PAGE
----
Extracellular matrix mechanics and its influence on cancer development

The concept that macroscopic tumor stiffness arises from changes in extracellular matrix (ECM) can be been imposed from gathered research data. For example, collagen reorganization leads to an abnormally stiff collagen-enriched stroma. Also, measurements of tissue sections carried out by AFM show regions of higher and lower deformability attributed to stiffness of tumor cells and its environment, respectively. The formation of clinically detectable metastatic sites occurs at the end of stochastic events that allow cells located in the primary tumor site to detach, survive during transition to, and grow in the secondary tumor site. How non-numerous passing cancer cells colonize distant sites knowing that metastasis is a highly inefficient process still remains obscure.

Cellular morphology observed for non-malignant HCV29 (A) and cancerous HT1376 (B) cells cultured on substrates with various stiffness. Images of F-actin were recorded after 24 hours of culture, i.e. in a steady state phase (C). Single-cell spreading area was determined and plotted as a function of substrate stiffness (D). The corresponding changes in cellular deformability describing single cell response to altered mechanical environment (E).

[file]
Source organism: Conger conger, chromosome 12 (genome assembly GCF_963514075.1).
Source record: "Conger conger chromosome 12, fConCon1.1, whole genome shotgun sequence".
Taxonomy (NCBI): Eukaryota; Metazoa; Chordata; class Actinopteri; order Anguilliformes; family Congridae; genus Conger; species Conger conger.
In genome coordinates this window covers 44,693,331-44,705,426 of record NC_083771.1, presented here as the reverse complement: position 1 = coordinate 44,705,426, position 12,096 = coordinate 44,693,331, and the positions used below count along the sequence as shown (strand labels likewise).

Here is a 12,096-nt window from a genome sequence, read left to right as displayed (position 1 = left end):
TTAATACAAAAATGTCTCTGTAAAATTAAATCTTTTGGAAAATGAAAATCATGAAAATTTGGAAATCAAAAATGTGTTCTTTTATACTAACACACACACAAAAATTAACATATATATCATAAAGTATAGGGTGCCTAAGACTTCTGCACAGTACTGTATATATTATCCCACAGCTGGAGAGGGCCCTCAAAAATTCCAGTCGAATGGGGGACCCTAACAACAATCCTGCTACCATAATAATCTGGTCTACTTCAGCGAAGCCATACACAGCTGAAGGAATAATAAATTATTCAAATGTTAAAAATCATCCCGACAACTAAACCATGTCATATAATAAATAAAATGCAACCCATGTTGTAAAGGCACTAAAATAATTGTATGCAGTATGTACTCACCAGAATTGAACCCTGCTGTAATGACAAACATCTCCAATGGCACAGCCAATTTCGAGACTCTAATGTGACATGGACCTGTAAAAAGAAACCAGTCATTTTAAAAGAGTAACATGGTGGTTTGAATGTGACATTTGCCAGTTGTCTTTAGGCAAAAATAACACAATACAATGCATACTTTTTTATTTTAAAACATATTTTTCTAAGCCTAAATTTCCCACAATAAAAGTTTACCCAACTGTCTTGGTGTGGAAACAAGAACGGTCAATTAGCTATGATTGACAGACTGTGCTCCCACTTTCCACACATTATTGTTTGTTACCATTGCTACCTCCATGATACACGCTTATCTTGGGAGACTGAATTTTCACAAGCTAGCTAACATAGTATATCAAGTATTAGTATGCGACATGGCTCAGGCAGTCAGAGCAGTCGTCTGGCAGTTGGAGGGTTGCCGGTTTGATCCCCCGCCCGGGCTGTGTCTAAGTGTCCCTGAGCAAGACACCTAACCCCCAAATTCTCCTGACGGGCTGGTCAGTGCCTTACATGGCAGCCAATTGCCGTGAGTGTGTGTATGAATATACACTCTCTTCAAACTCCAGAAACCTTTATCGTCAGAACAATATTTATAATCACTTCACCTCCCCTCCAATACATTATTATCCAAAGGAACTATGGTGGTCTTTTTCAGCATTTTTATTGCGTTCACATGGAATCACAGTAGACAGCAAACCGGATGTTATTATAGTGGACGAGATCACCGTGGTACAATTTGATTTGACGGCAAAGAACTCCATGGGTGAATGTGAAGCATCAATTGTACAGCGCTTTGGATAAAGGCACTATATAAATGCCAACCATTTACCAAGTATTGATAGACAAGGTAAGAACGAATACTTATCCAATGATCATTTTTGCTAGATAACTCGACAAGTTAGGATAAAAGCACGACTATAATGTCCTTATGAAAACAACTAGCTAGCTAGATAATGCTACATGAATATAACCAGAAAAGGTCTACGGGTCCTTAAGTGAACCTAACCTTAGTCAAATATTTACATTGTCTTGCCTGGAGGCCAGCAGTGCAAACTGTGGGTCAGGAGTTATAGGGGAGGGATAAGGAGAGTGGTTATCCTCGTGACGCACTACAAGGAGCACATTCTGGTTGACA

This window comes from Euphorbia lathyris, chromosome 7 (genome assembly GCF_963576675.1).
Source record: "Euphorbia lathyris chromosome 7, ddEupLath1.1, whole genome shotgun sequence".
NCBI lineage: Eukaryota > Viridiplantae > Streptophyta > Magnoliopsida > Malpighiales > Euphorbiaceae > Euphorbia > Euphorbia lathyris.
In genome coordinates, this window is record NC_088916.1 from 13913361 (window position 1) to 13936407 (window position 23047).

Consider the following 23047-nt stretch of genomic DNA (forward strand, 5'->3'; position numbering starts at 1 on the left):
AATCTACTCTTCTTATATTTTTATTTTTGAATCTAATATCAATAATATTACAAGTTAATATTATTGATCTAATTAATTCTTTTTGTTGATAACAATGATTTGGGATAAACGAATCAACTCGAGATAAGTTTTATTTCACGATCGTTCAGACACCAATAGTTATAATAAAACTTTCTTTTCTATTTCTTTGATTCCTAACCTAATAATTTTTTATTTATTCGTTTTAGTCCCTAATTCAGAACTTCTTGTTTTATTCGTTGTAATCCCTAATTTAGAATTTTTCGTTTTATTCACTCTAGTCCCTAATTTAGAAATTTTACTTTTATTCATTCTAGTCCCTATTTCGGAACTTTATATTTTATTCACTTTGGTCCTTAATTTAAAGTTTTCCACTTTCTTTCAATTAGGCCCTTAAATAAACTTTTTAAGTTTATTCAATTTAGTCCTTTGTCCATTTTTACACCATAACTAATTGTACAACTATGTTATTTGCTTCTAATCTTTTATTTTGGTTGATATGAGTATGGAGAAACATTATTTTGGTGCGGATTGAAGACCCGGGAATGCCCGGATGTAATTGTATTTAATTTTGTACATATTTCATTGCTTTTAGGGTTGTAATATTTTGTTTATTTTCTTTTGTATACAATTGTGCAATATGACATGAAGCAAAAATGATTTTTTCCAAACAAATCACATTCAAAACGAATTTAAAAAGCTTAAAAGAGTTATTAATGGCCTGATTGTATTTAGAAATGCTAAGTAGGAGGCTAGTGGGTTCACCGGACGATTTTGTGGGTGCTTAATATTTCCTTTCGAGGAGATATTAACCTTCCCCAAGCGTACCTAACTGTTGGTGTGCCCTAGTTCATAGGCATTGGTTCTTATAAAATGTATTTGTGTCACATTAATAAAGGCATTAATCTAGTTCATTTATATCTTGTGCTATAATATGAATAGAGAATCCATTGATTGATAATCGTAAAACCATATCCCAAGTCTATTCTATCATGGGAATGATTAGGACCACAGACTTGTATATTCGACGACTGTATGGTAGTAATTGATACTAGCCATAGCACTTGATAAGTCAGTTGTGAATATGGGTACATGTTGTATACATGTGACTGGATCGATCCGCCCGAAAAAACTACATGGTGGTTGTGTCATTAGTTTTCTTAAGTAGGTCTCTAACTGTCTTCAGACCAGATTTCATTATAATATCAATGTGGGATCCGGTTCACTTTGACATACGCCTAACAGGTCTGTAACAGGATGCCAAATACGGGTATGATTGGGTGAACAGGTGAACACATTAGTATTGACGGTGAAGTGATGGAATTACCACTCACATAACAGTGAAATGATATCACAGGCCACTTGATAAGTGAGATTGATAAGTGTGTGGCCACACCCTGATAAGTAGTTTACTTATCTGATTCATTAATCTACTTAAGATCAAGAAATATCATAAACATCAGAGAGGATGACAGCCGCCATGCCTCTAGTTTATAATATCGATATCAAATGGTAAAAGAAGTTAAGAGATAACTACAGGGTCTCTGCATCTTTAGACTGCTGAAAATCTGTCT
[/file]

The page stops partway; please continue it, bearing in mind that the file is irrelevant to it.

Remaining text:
Cancer originates from a single genetically mutated cell capable to proliferate in uncontrolled manner. To form metastasis, the cell first has to detach from the primary tumor site, to invade surrounding extracellular matrix and to pass to lymph or blood circulating systems. In next steps, the cell extravasates and migrates through surrounding tissue to a site where it forms metastasis, i.e. it starts to proliferate again in uncontrolled manner. Mechanically, cancerous cells pass through distinct, actively interacting environment.The last decade has delivered several technological and methodological realizations demonstrating that physical stimuli generated by tumor environment affects cell behavior and properties as profoundly as biochemical signaling. It has been demonstrated that matrix rigidity highly affects tissues homeostasis manifesting in variations in cell morphology, properties and behavior. It has already been demonstrated for various healthy cells like fibroblasts or endothelial cells or even stem cells that cells alter their shape associated with remodeling of actin cytoskeleton in response to stiffness of surrounding environment.In our research we are trying to answer the question to what extent ECM mechanical properties guide cancer cells towards more migratory phenotype.